Table of Contents Author Guidelines Submit a Manuscript
Computational Intelligence and Neuroscience
Volume 2007, Article ID 71863, 5 pages
Research Article

Nessi: An EEG-Controlled Web Browser for Severely Paralyzed Patients

1Department of Computer Engineering, University of Tübingen, Tübingen 72076, Germany
2Institute of Medical Psychology and Behavioral Neurobiology, University of Tübingen, Gartenstrasse 29, Tübingen 72074, Germany
3Graduate School of Neural and Behavioral Sciences, International Max Planck Research School, University of Tübingen, Tübingen 72076, Germany
4Fraunhofer FIRST, Intelligent Data Analysis Group, Berlin 12489, Germany
5Department of Computer Engineering, University of Leipzig, Leipzig 04103, Germany
6Human Cortical Physiology Unit, National Institute of Neurological Disorders and Stroke (NINDS), National Institutes of Health (NIH), Bethesda, MD 20892, USA

Received 28 February 2007; Accepted 26 June 2007

Academic Editor: Shangkai Gao

Copyright © 2007 Michael Bensch et al. This is an open access article distributed under the Creative Commons Attribution License, which permits unrestricted use, distribution, and reproduction in any medium, provided the original work is properly cited.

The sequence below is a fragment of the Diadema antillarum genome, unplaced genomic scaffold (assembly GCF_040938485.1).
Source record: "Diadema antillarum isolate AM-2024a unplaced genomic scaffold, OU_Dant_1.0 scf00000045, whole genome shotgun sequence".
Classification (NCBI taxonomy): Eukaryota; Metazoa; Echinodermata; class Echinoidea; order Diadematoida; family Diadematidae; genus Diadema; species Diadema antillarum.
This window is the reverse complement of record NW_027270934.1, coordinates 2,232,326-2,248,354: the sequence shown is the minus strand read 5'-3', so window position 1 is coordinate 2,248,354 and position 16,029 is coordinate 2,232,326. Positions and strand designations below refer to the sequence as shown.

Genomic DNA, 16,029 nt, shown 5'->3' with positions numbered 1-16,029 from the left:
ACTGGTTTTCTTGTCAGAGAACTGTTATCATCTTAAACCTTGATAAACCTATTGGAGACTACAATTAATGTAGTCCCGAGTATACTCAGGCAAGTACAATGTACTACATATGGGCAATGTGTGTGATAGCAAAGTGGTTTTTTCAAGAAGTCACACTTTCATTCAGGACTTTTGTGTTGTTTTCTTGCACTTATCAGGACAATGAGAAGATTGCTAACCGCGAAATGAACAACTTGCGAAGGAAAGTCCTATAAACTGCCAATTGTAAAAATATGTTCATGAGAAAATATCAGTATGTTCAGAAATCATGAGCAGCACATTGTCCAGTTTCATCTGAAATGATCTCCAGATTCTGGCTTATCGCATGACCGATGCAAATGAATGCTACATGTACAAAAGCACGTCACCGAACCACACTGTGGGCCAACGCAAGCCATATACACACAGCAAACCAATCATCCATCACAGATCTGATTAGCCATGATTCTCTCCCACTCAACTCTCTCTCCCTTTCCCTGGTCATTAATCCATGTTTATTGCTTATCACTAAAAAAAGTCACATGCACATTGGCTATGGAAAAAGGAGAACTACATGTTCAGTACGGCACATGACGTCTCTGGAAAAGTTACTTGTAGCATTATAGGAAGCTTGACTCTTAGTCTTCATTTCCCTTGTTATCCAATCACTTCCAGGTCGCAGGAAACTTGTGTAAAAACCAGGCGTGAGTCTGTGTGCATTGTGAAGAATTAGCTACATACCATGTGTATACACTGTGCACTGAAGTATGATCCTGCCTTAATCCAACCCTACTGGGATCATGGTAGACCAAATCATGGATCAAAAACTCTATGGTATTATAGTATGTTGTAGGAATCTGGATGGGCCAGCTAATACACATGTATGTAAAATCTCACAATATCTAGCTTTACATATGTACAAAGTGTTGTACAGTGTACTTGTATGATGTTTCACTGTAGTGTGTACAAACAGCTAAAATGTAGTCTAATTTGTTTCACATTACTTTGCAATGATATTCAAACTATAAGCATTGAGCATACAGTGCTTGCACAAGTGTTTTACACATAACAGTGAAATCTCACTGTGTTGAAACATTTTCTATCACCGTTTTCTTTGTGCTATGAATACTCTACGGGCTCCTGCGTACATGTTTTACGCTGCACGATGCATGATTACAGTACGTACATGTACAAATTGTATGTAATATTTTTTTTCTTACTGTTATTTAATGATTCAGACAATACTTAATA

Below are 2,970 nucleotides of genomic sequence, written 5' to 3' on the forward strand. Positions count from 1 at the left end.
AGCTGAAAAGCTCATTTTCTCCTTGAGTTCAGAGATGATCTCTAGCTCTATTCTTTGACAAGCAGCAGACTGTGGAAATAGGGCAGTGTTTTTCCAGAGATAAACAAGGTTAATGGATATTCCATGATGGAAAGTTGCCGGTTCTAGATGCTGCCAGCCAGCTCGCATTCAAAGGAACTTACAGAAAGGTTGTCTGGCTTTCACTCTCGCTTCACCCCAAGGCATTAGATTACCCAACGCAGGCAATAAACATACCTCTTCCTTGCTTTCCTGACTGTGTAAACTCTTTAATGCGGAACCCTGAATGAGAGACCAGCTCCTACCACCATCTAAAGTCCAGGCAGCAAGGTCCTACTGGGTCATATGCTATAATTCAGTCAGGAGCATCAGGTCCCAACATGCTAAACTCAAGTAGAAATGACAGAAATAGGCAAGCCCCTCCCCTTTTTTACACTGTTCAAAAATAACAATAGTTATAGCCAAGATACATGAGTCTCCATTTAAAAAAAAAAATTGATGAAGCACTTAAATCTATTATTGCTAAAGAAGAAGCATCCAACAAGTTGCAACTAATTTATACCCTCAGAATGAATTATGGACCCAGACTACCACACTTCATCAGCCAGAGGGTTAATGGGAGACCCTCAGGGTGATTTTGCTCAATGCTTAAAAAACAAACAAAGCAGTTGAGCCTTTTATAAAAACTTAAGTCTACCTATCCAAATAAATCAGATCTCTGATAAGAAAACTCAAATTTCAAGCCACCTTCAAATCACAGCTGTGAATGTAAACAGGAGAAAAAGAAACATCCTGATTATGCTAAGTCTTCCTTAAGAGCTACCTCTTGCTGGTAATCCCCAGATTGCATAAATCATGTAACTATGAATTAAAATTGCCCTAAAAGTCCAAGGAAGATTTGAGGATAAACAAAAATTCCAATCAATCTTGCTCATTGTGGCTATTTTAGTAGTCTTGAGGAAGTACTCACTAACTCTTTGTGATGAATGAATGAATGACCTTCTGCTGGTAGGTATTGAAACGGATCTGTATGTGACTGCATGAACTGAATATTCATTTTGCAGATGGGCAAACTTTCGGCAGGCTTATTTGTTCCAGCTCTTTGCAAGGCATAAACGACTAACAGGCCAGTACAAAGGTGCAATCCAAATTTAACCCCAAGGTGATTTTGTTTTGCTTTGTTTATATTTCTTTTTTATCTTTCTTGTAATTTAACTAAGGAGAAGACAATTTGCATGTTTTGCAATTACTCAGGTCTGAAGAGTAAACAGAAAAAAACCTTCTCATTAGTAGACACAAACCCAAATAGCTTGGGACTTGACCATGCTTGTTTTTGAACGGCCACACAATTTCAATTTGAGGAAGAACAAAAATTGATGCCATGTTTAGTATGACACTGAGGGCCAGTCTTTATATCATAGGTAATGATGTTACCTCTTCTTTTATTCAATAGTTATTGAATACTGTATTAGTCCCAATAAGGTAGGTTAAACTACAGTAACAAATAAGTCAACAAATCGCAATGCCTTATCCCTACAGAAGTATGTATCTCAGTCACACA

We have previously demonstrated that an EEG-controlled web browser based on self-regulation of slow cortical potentials (SCPs) enables severely paralyzed patients to browse the internet independently of any voluntary muscle control. However, this system had several shortcomings, among them that patients could only browse within a limited number of web pages and had to select links from an alphabetical list, causing problems if the link names were identical or if they were unknown to the user (as in graphical links). Here we describe a new EEG-controlled web browser, called Nessi, which overcomes these shortcomings. In Nessi, the open source browser, Mozilla, was extended by graphical in-place markers, whereby different brain responses correspond to different frame colors placed around selectable items, enabling the user to select any link on a web page. Besides links, other interactive elements are accessible to the user, such as e-mail and virtual keyboards, opening up a wide range of hypertext-based applications.